"In expectation of an attack, Silvio Francisco Cartabona, a governmental officer, had gone to St. Genevieve for a company of militia to aid in defending the town, in case of necessity, and had at the beginning of the month returned with sixty men, who were quartered on the citizens. As soon as the attack commenced, however, neither Cartabona nor his men could be seen. Either through fear or treachery, they concealed themselves in a garret, and there remained until the Indians had retired. The assailed being deprived of a considerable force, by this shameful defection, were still resolute and determined. About fifteen men were posted at each gate; the rest were scattered along the line of defence, in the most advantageous manner.

"When within a proper distance, the Indians began an irregular fire, which was answered with showers of grape shot from the artillery. The firing, for a while, was warm; but the Indians perceived that all their efforts would be ineffectual on account of the intrenchments, and deterred by the cannon, to which they were unaccustomed, from making a nearer approach, suffered their zeal to abate, and deliberately retired. At this stage of affairs, the Lieutenant Governor made his appearance. The first intimation that he received of what was going on, was by the discharge of artillery, on the part of the inhabitants. He immediately ordered several pieces of cannon, which were posted in front of the government house, to be spiked and filled with sand, and went, or rather was rolled in a wheelbarrow, to the scene of action. In a very peremptory tone, he commanded the inhabitants to cease firing and return to their houses. Those posted at the lower gate, did not receive the order, and consequently kept their stations. The commandant perceived this and ordered a cannon to be fired at them. They had barely time to throw themselves on the ground, when the volley passed over them, and struck the wall, tearing a great part of it down. These proceedings, as well as the whole tenor of his conduct, since the first rumor of an attack, gave rise to suspicions very unfavorable to the Lieutenant Governor. It was bruited about, that he was the cause of the attack, that he was connected with the British, and that he had been bribed into a dereliction of duty, which, had not providence averted, would have doomed them to destruction. Under pretext of proving to them that there was no danger of an attack, he had a few days before it occurred, sold to the traders, all the ammunition belonging to the government; and they would have been left perfectly destitute and defenceless, had they not found, in a private house, eight barrels of powder, belonging to a trader, which they seized in the name of the King, upon the first alarm. Colonel George Rogers Clark, who was at this time at Kaskaskia, with a few men under his command, understanding that an attack was meditated on the town, offered all the assistance in his power, to aid in the defence. This offer was rejected by the Lieutenant Governor. All these circumstances gave birth to a strong aversion to the commandant, which evinces itself, at this day, in execrations of his character, whenever his name is mentioned to those who have known him. Representations of his conduct, together with a detailed account of the attack, were sent to New Orleans by a special messenger, and the result was that the Governor General appointed Mr. Francisco Cruzat, to the office of Lieutenant Governor.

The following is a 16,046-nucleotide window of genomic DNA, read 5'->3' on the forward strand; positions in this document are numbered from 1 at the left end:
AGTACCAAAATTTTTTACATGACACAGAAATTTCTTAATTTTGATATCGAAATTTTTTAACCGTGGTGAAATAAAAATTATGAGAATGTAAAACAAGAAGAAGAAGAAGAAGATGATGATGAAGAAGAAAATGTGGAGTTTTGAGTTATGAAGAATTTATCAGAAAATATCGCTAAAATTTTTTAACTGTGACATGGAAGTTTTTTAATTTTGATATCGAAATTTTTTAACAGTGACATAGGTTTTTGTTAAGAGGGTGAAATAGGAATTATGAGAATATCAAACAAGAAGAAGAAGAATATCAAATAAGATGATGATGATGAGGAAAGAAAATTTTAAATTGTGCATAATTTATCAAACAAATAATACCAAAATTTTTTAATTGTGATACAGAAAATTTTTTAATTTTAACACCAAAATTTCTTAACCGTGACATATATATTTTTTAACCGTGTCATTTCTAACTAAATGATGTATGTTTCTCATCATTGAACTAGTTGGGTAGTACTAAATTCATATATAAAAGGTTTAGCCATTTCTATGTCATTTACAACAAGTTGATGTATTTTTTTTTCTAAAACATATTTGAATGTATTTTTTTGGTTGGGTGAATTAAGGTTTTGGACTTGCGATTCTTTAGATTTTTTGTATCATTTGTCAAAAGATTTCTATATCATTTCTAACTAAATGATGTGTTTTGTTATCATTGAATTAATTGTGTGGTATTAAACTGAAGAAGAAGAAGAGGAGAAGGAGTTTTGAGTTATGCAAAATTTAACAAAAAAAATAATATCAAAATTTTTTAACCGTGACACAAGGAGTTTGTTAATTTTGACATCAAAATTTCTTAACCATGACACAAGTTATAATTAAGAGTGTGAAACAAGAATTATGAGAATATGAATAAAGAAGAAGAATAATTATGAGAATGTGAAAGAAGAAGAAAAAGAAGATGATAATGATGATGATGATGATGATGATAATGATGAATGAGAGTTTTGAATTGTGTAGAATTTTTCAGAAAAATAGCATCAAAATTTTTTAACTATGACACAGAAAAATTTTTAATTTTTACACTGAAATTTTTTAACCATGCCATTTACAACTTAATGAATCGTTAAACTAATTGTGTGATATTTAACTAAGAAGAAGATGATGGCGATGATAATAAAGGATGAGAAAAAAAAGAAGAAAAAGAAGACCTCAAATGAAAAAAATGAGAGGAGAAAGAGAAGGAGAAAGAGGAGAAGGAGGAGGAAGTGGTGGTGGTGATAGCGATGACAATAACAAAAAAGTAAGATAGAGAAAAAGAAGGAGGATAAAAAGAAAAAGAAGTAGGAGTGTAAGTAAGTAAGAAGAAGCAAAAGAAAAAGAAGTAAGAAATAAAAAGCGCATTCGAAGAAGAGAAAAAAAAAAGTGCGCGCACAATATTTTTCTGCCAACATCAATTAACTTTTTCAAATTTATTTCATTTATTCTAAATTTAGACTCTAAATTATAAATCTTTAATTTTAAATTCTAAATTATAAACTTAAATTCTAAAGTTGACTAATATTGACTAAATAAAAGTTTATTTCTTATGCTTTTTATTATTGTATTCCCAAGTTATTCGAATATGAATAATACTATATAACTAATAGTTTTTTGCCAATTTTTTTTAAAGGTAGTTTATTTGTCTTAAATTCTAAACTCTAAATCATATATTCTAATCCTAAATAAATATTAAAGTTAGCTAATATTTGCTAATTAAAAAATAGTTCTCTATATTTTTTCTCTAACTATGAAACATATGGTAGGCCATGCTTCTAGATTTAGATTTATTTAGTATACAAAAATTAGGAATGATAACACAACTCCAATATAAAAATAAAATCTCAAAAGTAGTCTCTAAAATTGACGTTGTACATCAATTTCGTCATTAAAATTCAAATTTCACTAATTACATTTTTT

"As soon as it was ascertained that the Indians had retired from the neighborhood, the inhabitants proceeded to gather the dead, that lay scattered in all parts of the prairie. Seven were at first found and buried in one grave. Ten or twelve others, in the course of a fortnight, were discovered in the long grass that bordered the marshes. The acts of the Indians were accompanied by their characteristic ferocity. Some of their victims were horribly mangled. With the exception of one individual, the whites who accompanied the Indians, did not take part in the butcheries that were committed. A young man by the name of Calve, was found dead, his skull split open, and a tomahawk, on the blade of which was written the word Calve, sticking in his brain. He was supposed to have fallen by the hand of his uncle. Had those who discovered the Indians in the prairie, fled to the lower